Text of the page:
MPs in Iceland have proposed banning the circumcision of boys in the country, believing the practice is a "violation" of their rights.

Members of five political parties are proposing a bill which would see anyone found guilty of "removing sexual organs in whole or in part" jailed for six years.

It has been illegal in Iceland to circumcise women - also known as female genital mutilation (FGM) – since 2005 but no laws exist for boys. As noted by Reykjavik Grapevine, this is mainly due to the fact there is a small Muslim and Jewish population in the country.

Addressing the religious traditions behind circumcisions, the bill states the rights of the child must always supersede the "right of the parents to give their children guidance when it comes to religion".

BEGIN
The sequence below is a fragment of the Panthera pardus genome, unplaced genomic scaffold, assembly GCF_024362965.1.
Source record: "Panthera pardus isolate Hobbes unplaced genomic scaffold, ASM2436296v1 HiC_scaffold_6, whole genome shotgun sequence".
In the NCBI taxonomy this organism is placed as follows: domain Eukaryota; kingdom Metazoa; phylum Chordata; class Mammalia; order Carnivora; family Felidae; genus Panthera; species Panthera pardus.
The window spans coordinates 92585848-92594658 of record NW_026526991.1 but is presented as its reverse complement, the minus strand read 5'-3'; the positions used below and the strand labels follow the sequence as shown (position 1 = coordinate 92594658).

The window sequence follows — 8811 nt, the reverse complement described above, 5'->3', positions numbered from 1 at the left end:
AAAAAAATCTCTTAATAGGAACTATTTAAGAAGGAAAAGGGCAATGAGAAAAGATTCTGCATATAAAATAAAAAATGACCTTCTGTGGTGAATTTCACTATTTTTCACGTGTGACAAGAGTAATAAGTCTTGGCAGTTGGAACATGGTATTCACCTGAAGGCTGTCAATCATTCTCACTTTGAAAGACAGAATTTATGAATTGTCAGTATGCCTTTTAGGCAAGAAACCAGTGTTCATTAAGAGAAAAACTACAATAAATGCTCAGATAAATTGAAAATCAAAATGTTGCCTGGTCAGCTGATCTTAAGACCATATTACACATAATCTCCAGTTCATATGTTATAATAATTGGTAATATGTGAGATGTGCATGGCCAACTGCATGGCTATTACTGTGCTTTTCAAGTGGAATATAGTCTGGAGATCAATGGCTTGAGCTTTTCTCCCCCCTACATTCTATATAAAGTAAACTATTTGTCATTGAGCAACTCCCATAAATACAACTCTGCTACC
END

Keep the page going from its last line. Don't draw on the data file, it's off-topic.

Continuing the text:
The bill says the only mitigation for circumcising a boy would be to protect his health, otherwise it should be considered a "clear violation of human rights against children who are too small to have a say".

The proposed law said boys will be able to decide for themselves should they decide to opt for circumcision when they reach the age of consent at 15.

The move follows that of the Danish Medical Association also considering banning boys being circumcised in the Scandinavian country.

Campaign group Intact Denmark launched a petition on the country's parliamentary website urging a ban on the circumcision boys under the age of 18.

Intact Denmark chairperson Lena Nyhus said: "If people want to let themselves be circumcised then they should have the opportunity to make that choice as an adult. Otherwise, they ought to be allowed to grow up with their body intact."

Elsewhere, Norway's Progressive Party recently voted for a law which outlawed the ritual circumcision of children under the age of 16.